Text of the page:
Halloween is so much fun but, man, it is so much work! First there is the costume – you have to make sure that you are prepared enough so that you don’t have to step foot into any of the craft/costume shops in October (those places are insane!). Then there is the preparing of the treats or food. I could spend a week prior to Halloween baking and cooking and probably still have things left to do! I had big aspirations for meringue ghosts and bones, and white chocolate ghosts but I didn’t leave myself enough time and was left chained to my oven on Friday night and Saturday just to get what I did make completed in time.
I couldn’t resist baking the witches fingers again. Nor the brain cupcakes. And the graveyard sugar cookies. When all was said and done, the only new recipe that I attempted was Halloween Cake Pops. This was quite a large undertaking and took me a good few hours on Saturday to complete. Cake pops are all the rage and some impressive examples can be found here. I followed the recipe that Pioneer Woman posted on her blog as hers were really impressive and the step-by-step guide made it simple enough for the amateur baker like me. The final result was pretty cool actually, however, next time I would likely bake the cake from scratch – I just don’t like the taste of premade cakes!
These are great for parties as they are easy to eat and they have that “wow” factor. I’d imagine that these would be a huge hit with kids. The candy melts can be found at Michael’s, which thankfully, has just opened up on West Broadway, near Cambie Street. Go nuts and be creative! There are so many quirky Halloween-y themed things you could make: eyeballs, pumpkins, black cats…the list goes on.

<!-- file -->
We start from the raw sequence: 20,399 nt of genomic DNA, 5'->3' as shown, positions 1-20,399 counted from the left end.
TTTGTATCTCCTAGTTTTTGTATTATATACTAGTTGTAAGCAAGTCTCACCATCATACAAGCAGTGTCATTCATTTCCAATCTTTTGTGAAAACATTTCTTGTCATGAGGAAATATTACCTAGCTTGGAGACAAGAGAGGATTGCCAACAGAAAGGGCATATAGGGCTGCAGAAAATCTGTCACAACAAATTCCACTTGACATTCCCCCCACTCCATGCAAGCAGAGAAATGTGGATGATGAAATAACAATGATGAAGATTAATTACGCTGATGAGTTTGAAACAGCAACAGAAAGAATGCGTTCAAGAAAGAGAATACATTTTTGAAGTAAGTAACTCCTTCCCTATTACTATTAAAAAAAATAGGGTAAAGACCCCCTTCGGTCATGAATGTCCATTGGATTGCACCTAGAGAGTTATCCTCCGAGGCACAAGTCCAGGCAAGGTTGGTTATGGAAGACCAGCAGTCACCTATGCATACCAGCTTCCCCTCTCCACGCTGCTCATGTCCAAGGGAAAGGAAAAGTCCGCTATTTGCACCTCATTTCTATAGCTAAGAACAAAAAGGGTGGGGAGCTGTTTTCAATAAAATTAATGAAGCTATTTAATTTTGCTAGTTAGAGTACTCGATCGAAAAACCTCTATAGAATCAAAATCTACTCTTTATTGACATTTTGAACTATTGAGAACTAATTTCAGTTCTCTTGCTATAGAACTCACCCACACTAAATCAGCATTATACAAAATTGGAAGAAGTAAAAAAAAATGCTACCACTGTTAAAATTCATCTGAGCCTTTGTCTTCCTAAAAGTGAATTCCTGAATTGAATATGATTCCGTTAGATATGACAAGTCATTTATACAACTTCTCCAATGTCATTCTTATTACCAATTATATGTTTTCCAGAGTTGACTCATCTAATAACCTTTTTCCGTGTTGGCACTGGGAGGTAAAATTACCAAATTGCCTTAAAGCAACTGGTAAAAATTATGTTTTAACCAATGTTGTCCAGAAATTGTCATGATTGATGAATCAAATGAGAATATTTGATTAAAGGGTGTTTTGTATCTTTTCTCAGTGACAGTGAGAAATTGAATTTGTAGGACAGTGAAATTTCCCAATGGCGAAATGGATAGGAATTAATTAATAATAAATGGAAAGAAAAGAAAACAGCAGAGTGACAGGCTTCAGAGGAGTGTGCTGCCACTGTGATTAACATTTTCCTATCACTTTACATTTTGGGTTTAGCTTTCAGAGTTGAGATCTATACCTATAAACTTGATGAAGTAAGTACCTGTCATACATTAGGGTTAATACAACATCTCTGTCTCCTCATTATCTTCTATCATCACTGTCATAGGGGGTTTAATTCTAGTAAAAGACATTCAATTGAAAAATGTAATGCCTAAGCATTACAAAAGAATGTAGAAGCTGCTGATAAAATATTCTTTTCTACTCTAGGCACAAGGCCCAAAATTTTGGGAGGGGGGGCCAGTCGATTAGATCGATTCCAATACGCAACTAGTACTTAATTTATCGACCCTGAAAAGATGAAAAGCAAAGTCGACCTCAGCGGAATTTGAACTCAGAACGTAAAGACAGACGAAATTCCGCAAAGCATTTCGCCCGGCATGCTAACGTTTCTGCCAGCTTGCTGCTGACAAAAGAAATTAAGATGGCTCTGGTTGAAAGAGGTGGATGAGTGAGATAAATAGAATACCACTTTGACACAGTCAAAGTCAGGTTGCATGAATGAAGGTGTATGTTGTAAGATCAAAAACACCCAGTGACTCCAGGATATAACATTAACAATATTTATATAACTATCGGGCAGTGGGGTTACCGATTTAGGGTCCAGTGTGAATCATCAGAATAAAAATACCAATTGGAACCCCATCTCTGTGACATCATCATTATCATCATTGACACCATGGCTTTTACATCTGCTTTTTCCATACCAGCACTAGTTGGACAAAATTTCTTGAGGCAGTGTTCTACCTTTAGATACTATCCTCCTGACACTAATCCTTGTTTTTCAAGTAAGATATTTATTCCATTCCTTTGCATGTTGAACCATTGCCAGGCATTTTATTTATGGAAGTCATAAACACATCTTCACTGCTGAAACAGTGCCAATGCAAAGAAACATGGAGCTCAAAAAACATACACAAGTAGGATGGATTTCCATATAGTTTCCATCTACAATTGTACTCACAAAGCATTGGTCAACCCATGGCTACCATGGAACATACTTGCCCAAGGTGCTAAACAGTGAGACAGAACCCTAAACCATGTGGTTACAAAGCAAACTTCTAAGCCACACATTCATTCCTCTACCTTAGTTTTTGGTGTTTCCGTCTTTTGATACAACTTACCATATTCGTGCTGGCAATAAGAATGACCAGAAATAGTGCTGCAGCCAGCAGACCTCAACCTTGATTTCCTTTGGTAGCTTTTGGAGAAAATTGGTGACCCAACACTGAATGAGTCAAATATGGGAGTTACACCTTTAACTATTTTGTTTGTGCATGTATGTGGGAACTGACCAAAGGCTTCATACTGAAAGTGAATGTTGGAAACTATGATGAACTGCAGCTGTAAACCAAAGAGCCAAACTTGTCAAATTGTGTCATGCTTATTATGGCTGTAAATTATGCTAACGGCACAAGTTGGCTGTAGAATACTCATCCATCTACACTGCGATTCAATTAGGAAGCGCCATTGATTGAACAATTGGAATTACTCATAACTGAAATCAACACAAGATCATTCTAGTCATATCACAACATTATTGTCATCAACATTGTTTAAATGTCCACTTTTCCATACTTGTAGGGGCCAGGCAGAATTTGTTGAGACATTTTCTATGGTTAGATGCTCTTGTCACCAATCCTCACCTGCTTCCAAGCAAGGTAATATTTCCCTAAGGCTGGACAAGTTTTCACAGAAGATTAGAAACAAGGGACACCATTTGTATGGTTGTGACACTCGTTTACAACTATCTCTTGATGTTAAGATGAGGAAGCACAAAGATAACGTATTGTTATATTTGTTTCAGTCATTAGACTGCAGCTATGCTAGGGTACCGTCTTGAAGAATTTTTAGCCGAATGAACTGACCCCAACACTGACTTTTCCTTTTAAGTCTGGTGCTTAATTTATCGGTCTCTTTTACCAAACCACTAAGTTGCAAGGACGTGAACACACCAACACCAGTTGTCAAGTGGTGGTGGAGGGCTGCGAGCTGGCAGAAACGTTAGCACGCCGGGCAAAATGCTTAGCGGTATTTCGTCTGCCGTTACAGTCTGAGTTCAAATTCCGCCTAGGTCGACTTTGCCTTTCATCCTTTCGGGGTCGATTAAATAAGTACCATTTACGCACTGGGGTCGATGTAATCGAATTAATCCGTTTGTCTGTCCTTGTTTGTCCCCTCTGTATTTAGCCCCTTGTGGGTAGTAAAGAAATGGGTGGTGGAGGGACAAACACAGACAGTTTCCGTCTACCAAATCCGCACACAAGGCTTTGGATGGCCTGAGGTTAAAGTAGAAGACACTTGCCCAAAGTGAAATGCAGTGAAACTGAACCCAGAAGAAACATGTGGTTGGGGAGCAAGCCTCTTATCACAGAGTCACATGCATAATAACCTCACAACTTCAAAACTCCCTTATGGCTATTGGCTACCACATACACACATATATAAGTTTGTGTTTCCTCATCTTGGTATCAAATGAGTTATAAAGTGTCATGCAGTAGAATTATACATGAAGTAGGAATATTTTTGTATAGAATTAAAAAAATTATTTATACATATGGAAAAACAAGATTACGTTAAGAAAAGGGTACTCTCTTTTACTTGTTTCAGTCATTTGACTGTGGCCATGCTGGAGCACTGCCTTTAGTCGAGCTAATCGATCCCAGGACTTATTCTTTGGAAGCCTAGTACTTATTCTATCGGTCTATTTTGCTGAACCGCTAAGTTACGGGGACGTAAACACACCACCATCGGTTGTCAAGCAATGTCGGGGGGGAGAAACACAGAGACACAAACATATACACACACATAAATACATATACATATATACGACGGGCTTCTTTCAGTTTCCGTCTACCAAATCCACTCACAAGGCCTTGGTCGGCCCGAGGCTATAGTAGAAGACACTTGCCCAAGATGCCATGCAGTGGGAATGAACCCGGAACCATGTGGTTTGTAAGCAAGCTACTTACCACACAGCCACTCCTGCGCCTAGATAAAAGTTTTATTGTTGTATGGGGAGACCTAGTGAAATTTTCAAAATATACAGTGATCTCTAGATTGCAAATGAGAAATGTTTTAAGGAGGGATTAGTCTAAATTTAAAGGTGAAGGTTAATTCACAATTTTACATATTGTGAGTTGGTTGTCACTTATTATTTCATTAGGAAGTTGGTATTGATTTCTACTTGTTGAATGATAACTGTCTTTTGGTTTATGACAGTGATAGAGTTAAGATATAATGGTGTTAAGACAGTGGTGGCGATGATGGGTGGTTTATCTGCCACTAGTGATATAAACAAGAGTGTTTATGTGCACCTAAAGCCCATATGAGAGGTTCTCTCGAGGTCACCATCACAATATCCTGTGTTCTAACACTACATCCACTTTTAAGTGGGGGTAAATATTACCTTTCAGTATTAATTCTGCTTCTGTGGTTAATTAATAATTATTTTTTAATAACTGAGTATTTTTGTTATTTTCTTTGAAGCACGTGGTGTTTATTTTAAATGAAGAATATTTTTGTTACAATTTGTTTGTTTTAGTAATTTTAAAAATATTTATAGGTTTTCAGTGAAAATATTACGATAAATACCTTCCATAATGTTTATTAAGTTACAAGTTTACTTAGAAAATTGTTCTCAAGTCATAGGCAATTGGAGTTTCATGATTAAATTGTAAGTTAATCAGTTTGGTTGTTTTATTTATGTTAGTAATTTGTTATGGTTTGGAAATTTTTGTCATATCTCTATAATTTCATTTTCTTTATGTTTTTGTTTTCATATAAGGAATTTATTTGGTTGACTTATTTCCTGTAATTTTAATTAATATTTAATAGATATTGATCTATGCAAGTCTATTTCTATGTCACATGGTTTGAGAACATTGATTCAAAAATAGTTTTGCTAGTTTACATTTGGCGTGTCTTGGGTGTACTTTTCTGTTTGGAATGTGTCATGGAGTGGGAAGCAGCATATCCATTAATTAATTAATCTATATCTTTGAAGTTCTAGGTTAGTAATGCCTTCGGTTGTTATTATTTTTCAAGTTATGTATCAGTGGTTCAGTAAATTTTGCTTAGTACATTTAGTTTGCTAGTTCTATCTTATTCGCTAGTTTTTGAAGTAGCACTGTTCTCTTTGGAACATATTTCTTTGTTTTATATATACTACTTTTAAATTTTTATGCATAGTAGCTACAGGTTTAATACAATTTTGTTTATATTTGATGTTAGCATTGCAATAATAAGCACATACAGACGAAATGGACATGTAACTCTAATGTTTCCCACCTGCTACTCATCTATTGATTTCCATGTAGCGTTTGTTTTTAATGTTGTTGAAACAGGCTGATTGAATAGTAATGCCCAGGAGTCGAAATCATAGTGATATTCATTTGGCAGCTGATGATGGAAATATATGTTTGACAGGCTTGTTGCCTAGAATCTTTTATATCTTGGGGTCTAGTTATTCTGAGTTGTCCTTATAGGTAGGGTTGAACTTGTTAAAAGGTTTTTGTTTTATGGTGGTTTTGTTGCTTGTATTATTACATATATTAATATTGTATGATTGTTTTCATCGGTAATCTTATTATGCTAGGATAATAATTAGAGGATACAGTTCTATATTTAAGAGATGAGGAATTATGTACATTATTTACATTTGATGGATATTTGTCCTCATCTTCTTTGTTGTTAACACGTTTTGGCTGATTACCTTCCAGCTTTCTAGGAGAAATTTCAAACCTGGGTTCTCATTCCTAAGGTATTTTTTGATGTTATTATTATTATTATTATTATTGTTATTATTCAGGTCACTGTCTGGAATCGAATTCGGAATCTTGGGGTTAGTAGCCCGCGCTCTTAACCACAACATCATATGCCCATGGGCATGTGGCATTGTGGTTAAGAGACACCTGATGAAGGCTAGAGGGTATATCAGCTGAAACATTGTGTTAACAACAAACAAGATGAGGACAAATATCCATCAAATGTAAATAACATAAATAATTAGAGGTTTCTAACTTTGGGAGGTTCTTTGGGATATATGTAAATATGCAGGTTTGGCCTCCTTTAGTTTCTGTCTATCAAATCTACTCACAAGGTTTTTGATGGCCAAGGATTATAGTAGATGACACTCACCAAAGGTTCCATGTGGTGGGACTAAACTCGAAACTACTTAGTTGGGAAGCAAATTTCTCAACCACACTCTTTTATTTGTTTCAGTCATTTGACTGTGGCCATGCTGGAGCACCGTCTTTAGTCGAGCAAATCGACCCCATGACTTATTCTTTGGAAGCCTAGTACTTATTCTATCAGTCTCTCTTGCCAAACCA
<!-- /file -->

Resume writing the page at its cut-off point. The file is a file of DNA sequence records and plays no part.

Cake Pops – makes about 36
1 pre-made cake mix (Betty Crocker Red Velvet is ideal, if you can find it).
1 450g can pre-made icing (Duncan Hines, creamy vanilla)
Assorted colours of Candy Melts (made by Wilton, available from Michael’s)
Black Decorating Gel (made by Wilton, available from cooking stores)
Bake the cake as per the instructions and allow to cool. Once the cake has cooled, crumble the cake into fine crumbs into a bowl. You can use either forks to do this, or the method I prefer, is using your hands.
Once the cake is completed crumbled, spoon ¾ of the can of pre-made icing into the bowl and mix together until the icing has completely mixed into the cake and is no longer visible. The mixture should be quite sticky.
Roll the mixture into balls – you don’t want them too big (will fall off the stick) nor too small (looks ridiculous on the stick), so a medium size ball is what you want to aim for (slightly bigger than a golf ball). Place the balls on to a tray lined with baking paper and pop them into the freezer for about an hour. You want them to be hard when you start coating them in the melted candy.
Place a bag of one of the colours of candy melts in a heat-proof glass bowl. Place the bowl over a saucepan of boiling water and stir until melted and runny. Turn the heat off. Place a stick into one of the cake balls and, using a spoon, coat the ball all over in the melted candy.
Make sure that you place some of the candy melt where the stick and cake ball meet so that the cake ball sticks to the lollipop stick.
Once the ball is completely covered, place back on the tray and continue with the rest of the balls that you’d like in that colour. Allow to set. Repeat with other colours of candy melts. I ended up doing three different colours of base colour (green, purple, white). Once you’ve completed coating all of the cake balls and they have set, you can get on to the fun part of adding faces with the black gel.
Considering that it was Halloween, I followed the Pioneer Woman’s suggestions and made ghosts, Martians and purple people eaters.
To do the purple people eaters, I used some of the left-over pre-made icing to make the eye and then piped the black pupil on. Once they have hardened, serve. I served them standing up in Styrofoam. Happy Halloween!